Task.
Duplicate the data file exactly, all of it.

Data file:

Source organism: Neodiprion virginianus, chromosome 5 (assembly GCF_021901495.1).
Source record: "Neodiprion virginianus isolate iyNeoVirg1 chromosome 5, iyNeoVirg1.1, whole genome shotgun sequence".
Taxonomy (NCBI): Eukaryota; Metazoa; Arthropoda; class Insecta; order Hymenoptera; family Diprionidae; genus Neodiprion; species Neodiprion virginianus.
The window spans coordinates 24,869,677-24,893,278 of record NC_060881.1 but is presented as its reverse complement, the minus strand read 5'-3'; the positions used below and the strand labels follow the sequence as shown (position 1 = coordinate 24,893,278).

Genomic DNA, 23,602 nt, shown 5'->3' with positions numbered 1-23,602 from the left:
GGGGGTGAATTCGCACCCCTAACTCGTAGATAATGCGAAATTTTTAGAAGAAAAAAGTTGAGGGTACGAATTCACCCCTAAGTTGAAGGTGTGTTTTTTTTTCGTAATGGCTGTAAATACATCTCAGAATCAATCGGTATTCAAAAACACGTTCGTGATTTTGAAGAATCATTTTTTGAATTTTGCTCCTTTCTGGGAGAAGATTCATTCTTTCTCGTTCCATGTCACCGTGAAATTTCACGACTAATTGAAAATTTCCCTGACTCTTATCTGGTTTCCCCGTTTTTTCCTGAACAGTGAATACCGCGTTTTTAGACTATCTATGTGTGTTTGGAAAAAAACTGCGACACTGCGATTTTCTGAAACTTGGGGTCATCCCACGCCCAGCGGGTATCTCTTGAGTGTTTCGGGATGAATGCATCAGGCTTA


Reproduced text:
Source organism: Neodiprion virginianus, chromosome 5 (assembly GCF_021901495.1).
Source record: "Neodiprion virginianus isolate iyNeoVirg1 chromosome 5, iyNeoVirg1.1, whole genome shotgun sequence".
Taxonomy (NCBI): Eukaryota; Metazoa; Arthropoda; class Insecta; order Hymenoptera; family Diprionidae; genus Neodiprion; species Neodiprion virginianus.
The window spans coordinates 24,869,677-24,893,278 of record NC_060881.1 but is presented as its reverse complement, the minus strand read 5'-3'; the positions used below and the strand labels follow the sequence as shown (position 1 = coordinate 24,893,278).

Genomic DNA, 23,602 nt, shown 5'->3' with positions numbered 1-23,602 from the left:
GGGGGTGAATTCGCACCCCTAACTCGTAGATAATGCGAAATTTTTAGAAGAAAAAAGTTGAGGGTACGAATTCACCCCTAAGTTGAAGGTGTGTTTTTTTTTCGTAATGGCTGTAAATACATCTCAGAATCAATCGGTATTCAAAAACACGTTCGTGATTTTGAAGAATCATTTTTTGAATTTTGCTCCTTTCTGGGAGAAGATTCATTCTTTCTCGTTCCATGTCACCGTGAAATTTCACGACTAATTGAAAATTTCCCTGACTCTTATCTGGTTTCCCCGTTTTTTCCTGAACAGTGAATACCGCGTTTTTAGACTATCTATGTGTGTTTGGAAAAAAACTGCGACACTGCGATTTTCTGAAACTTGGGGTCATCCCACGCCCAGCGGGTATCTCTTGAGTGTTTCGGGATGAATGCATCAGGCTTA